Around that same time, I had taken a strong interest in New French Extremism (Martyrs, for instance) and also began revisiting some horror staples from my adolescence. My early exposure to the genre was generally limited to whatever campy 80's schlock my next-door neighbor could get ahold of on VHS back in junior high - but the film that left the most indelible impression was the original Texas Chainsaw Massacre (which made Gunnar Hansen's visit to our set even more special). I also have a soft spot for Return of The Living Dead (big Tarman fan here), and I still consider John Carpenter's The Thing to be my favorite suspense/thriller of all time (not to mention the practical FX, which still hold up to this day).


(Other) sources of inspiration when writing American Backwoods: Slew Hampshire? And is any of this based on true stories or urban legends?


Whether it's a hoax or the genuine article, I consider the Patterson-Gimlin film from 1967 to be one of the most riveting films ever made - and it seems that every state/region in the U.S. has its very own resident boogeyman - so I definitely wanted to inject some of that into our backwoods, brouhaha. Additionally, I wanted to introduce a viable historical "threat" - something specific to the region, a force that had either been awakened after a lengthy dormancy or perpetuated by a modern-day cult.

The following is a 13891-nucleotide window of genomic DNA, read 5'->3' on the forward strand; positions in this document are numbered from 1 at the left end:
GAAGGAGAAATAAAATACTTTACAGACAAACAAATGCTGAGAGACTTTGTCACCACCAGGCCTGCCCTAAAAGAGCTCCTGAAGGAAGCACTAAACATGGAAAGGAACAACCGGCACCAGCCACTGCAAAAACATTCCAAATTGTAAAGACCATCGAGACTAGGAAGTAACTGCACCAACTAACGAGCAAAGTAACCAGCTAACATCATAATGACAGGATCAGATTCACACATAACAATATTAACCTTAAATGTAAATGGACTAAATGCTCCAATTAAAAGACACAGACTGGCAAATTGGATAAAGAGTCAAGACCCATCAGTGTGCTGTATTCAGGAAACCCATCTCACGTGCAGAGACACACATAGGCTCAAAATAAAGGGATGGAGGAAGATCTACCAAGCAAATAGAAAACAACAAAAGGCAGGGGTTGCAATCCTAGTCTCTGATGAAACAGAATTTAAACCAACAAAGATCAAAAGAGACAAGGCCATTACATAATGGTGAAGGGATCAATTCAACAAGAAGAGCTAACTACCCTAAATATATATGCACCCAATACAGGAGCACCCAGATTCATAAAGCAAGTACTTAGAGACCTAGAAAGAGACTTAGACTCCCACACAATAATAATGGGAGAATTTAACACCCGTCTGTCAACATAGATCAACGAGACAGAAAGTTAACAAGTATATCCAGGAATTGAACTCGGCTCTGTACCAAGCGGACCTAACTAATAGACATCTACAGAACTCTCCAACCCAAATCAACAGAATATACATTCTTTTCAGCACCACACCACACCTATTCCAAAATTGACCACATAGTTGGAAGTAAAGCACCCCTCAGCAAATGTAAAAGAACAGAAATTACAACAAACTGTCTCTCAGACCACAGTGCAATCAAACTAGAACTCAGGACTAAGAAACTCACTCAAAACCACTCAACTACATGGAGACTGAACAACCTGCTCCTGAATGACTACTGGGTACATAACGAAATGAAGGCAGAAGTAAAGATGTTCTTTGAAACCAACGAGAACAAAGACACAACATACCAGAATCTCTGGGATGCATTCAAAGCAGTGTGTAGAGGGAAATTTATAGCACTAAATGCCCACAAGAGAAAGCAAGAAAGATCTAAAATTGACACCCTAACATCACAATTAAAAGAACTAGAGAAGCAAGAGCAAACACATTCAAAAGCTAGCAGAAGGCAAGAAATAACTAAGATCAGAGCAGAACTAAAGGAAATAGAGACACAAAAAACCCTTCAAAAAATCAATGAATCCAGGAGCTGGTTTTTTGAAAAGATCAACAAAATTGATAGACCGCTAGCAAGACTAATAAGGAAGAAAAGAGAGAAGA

In short, I can't recall precisely what inspired the film or the order in which my ideas germinated, but I found myself extrapolating some of the more compelling local history while simultaneously exploring some of the more frightening aspects of the human condition. What resulted, I hope, is a low-budget genre film that transcends both the budget and the genre to give viewers a unique ride through the uncharted regions of New Hampshire - and, perhaps, their own minds.